Firmly Planted : Studying plant behaviour

Books copulate, plants talk.

I love David Suzuki almost as much as I love what he says and how he says its. His flagship show The Nature of Things is so frightfully informative.  His voice so soothingly Canadian. His foundation so socially responsible in its mission.

David Suzuki, TIME Magazine’s “Hero of the Environment”

But the long-running program–now in its 50th year on the air– is also educational, opening up our imagination and ideas. One show in particular aired on the CBC weeks ago. It explained what we’ve always suspected: Plants can communicate and do things like other animals (see promo).


“Smarty Plants: Uncovering the secret world of plant behaviour” was directed by documentary filmmaker Erna Buffie.  It follows JC Cahill, an ecologist and scientist set to show us the complex but familiar behaviour among diverse plants in places across the globe. We’re talking self-preservation and even plant manipulation in these climate-changing times.  The footage is stunning in its robust time-lapse photography and computer-generated images (CGI).  As the title suggests, “Smarty Plants” presents a light-hearted approach; but what it reveals is amazing. The discoveries easily shift our stagnant ideas of plant life.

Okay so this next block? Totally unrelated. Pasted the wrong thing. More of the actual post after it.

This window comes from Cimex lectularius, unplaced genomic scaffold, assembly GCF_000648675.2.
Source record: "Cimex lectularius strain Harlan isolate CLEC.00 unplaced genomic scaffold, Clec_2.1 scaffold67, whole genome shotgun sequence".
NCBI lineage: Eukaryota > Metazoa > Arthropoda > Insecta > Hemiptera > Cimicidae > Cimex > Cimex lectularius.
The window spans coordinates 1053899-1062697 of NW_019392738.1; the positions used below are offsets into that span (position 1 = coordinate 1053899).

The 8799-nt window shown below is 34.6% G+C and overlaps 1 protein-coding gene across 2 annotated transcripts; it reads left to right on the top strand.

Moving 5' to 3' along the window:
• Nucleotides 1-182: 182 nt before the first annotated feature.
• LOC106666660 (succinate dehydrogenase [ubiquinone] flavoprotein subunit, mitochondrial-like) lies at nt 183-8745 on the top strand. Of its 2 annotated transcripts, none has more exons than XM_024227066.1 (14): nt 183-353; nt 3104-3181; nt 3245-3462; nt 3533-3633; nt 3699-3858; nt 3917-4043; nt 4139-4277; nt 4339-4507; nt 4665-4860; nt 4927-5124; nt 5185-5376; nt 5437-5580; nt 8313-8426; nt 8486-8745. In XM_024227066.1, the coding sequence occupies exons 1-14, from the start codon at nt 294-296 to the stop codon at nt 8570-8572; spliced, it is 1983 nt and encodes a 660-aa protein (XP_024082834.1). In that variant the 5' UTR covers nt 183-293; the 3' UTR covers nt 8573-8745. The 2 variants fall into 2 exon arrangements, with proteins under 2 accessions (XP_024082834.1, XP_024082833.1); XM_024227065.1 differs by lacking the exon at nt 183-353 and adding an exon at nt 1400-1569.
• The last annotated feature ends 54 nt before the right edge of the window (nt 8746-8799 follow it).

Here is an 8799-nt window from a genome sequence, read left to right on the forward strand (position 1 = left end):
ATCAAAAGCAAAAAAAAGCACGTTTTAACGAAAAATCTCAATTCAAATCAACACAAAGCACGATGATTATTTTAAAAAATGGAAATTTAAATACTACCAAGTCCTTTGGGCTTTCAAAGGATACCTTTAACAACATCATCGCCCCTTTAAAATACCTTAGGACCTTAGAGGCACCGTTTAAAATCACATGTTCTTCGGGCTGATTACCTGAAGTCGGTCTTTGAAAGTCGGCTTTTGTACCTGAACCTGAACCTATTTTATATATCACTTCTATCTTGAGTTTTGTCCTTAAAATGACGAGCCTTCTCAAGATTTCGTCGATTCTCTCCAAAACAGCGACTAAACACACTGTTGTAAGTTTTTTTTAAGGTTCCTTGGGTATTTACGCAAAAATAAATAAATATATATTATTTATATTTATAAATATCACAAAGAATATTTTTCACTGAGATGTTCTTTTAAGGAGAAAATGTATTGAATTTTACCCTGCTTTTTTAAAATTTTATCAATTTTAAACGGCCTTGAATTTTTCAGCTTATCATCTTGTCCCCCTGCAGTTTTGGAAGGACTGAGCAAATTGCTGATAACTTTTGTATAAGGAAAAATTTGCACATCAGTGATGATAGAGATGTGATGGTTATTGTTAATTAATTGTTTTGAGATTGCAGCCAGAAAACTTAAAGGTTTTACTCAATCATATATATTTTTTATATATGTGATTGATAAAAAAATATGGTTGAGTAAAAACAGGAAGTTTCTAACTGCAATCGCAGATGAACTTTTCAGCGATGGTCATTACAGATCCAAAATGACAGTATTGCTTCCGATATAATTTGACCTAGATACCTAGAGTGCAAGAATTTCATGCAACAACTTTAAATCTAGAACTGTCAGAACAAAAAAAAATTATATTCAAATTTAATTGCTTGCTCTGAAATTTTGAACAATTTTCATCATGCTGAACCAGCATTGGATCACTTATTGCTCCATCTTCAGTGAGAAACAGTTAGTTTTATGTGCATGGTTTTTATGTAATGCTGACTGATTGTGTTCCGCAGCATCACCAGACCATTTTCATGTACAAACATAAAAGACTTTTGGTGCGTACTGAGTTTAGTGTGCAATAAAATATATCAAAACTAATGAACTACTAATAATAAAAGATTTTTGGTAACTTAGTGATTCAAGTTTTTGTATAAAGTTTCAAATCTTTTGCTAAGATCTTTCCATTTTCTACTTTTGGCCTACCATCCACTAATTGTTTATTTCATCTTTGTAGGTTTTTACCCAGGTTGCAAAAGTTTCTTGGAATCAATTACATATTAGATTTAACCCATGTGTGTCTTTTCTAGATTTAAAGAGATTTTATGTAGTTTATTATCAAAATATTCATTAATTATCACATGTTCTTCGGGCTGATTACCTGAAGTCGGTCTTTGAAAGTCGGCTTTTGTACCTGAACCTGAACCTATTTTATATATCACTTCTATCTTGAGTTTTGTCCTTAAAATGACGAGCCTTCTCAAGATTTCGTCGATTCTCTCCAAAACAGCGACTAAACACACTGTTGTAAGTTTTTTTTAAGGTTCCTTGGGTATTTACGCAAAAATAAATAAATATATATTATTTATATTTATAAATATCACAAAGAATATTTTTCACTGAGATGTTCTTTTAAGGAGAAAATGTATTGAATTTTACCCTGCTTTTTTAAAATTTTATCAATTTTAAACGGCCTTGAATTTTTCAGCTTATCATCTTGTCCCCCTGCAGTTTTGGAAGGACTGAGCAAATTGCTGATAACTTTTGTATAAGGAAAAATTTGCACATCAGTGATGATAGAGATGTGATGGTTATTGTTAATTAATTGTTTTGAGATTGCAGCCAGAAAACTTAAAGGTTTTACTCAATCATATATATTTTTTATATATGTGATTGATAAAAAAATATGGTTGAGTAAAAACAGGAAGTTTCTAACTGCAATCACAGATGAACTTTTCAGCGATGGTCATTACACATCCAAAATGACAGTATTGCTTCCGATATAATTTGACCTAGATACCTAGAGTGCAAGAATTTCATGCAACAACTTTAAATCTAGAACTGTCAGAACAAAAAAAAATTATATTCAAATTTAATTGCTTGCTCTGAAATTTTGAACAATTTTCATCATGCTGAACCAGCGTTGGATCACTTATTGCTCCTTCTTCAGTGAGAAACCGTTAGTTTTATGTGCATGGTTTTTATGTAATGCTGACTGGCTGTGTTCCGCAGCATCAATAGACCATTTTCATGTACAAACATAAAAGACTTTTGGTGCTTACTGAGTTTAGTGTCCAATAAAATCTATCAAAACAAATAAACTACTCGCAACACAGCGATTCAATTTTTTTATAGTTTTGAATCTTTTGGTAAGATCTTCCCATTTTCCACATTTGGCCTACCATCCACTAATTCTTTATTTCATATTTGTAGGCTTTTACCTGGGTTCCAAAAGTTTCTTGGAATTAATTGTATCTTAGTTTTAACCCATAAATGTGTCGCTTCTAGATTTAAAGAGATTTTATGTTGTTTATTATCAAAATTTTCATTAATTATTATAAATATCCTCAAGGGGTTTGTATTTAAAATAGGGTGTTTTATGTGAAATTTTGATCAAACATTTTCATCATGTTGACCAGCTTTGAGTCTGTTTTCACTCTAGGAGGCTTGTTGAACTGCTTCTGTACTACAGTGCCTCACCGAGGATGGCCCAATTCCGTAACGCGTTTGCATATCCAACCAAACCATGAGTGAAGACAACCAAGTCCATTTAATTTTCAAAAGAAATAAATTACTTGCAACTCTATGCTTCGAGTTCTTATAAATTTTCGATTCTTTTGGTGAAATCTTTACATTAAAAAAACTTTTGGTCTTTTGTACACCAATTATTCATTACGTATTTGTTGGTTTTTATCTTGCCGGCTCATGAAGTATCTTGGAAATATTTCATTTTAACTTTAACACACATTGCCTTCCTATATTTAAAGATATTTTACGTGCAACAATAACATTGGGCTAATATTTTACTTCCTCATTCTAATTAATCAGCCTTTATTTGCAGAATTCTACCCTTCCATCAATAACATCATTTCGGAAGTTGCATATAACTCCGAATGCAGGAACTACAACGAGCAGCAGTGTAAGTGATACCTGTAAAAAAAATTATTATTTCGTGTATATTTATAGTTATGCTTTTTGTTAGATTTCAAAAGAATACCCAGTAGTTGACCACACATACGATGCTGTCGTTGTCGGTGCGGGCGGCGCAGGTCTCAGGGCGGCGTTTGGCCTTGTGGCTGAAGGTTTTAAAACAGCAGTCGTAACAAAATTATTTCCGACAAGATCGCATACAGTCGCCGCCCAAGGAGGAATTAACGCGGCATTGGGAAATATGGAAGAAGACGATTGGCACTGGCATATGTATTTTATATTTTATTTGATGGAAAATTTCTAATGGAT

So much so there are discussions raised about a moral reassessment of eating plant organisms. I kid you not. Research Professor of Philosophy and writer Michael Marder wrote in the New York Times about this very topic, saying:

“When it comes to a plant, it turns out to be not only a what but also a who — an agent in its milieu, with its own intrinsic value or version of the good. Inquiring into justifications for consuming vegetal beings thus reconceived, we reach one of the final frontiers of dietary ethics.”

– Michael Marder,“If Peas Can Talk Should We Eat Them?” New York Times, April 2012.

Yes, my thoughts exactly: I too had to read his article slowly just to understand. Who writes like that? I’m not being critical–more like, Who writes like that? Who thinks like that? Cahill and Marder do. It  starts with a question, a type of “imagine-that” query that opens us to another persuasion of thought, another idea about  the life forces surrounding us. I can only speak for myself when I say something as invisible as a house plant or  as majestic as a maple tree makes me reconsider the environment we share. There’s no such thing as a stupid question; not when fertile  pondering can deepen our discoveries and make us stretch a little further.


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